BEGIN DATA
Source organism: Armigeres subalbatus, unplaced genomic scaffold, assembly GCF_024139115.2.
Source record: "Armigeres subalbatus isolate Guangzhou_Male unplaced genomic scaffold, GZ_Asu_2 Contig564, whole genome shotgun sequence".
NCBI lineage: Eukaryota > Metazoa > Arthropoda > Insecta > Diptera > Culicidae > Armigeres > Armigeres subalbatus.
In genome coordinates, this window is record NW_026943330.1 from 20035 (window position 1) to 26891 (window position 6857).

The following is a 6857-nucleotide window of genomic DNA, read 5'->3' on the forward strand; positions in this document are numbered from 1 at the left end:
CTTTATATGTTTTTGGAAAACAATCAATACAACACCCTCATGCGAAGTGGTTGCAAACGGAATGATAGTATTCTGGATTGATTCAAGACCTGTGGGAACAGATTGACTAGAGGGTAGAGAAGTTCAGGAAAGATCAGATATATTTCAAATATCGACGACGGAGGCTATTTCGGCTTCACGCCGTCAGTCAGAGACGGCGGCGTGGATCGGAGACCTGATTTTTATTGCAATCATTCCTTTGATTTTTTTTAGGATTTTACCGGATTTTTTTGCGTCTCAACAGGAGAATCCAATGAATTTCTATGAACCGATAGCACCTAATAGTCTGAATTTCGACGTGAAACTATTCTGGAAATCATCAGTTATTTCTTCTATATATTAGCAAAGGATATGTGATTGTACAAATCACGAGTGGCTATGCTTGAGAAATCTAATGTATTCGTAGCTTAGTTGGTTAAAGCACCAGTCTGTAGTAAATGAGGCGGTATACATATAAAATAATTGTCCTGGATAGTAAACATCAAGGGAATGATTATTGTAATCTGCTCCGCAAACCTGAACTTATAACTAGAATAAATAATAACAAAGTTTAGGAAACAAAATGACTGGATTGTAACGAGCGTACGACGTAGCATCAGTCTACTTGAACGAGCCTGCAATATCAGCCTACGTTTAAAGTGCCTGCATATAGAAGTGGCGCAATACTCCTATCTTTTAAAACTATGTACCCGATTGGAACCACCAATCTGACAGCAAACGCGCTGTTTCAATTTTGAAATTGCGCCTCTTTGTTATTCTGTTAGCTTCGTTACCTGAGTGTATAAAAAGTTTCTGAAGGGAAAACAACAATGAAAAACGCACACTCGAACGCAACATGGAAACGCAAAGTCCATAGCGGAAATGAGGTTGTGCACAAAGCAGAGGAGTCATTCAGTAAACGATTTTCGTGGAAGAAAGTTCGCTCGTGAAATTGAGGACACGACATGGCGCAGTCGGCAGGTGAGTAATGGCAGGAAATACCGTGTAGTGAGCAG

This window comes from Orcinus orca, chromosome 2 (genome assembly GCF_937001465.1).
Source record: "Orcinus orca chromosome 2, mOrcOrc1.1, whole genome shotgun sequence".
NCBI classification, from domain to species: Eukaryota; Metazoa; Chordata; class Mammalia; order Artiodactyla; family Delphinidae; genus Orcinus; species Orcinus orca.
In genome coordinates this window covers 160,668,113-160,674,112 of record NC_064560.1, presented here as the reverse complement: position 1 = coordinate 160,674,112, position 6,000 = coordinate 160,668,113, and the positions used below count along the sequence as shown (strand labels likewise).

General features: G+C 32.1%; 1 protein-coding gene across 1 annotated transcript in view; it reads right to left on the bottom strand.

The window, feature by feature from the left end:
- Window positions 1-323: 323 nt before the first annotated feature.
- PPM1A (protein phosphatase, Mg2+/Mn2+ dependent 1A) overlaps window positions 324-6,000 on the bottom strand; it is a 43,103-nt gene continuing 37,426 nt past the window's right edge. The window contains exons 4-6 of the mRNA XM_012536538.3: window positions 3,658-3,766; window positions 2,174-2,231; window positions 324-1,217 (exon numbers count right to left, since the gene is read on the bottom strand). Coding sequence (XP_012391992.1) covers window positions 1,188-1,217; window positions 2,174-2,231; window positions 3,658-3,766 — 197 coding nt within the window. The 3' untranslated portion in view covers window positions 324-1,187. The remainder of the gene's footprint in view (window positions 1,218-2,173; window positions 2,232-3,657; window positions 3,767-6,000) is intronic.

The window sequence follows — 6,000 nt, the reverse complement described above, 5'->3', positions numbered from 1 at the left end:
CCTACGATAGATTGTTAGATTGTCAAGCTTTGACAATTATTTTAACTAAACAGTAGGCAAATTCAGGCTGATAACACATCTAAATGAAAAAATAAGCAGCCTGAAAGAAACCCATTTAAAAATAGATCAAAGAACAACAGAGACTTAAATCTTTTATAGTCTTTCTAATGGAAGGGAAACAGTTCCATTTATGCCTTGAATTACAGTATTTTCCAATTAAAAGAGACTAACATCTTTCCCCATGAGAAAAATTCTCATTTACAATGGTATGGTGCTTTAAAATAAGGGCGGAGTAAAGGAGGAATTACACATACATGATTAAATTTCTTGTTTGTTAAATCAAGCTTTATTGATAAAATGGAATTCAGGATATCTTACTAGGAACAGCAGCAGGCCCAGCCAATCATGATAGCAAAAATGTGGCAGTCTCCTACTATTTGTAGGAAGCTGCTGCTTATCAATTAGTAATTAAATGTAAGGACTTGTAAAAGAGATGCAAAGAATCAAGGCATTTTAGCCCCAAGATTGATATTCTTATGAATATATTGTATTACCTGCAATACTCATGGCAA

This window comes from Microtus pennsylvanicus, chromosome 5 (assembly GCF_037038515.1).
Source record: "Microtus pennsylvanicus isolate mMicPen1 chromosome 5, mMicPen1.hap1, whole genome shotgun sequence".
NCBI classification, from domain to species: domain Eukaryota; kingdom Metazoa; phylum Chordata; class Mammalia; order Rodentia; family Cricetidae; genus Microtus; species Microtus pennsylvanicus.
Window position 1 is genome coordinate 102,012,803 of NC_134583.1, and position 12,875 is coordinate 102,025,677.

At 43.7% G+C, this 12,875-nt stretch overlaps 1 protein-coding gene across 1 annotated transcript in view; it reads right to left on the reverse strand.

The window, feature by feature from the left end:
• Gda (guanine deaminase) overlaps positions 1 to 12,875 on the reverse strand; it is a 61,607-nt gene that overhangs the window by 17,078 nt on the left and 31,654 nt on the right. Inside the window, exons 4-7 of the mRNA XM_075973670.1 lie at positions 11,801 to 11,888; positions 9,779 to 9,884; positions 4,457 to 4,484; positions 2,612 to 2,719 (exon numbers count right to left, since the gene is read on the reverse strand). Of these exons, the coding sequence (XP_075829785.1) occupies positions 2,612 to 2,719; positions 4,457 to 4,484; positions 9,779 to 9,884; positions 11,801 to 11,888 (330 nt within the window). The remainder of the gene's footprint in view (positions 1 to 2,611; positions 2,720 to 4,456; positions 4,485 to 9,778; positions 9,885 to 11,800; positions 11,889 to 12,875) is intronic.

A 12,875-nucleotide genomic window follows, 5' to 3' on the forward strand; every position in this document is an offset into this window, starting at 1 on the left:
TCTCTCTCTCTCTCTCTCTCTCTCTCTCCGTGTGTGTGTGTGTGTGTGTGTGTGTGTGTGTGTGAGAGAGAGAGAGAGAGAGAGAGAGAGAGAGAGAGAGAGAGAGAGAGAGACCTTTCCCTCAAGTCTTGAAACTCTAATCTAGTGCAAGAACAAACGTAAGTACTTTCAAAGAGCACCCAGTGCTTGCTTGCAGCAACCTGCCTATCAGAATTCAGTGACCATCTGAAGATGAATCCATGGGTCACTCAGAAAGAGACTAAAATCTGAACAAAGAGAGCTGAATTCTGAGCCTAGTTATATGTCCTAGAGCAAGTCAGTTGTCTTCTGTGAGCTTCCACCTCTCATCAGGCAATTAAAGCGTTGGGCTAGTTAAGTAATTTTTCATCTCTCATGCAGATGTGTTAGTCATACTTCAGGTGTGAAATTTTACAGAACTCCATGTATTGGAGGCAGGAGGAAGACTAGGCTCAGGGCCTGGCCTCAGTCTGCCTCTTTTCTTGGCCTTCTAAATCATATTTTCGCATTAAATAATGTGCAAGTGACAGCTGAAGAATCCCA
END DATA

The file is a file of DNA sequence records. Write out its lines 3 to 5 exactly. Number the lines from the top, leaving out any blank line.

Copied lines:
NCBI lineage: Eukaryota > Metazoa > Arthropoda > Insecta > Diptera > Culicidae > Armigeres > Armigeres subalbatus.
In genome coordinates, this window is record NW_026943330.1 from 20035 (window position 1) to 26891 (window position 6857).

The following is a 6857-nucleotide window of genomic DNA, read 5'->3' on the forward strand; positions in this document are numbered from 1 at the left end: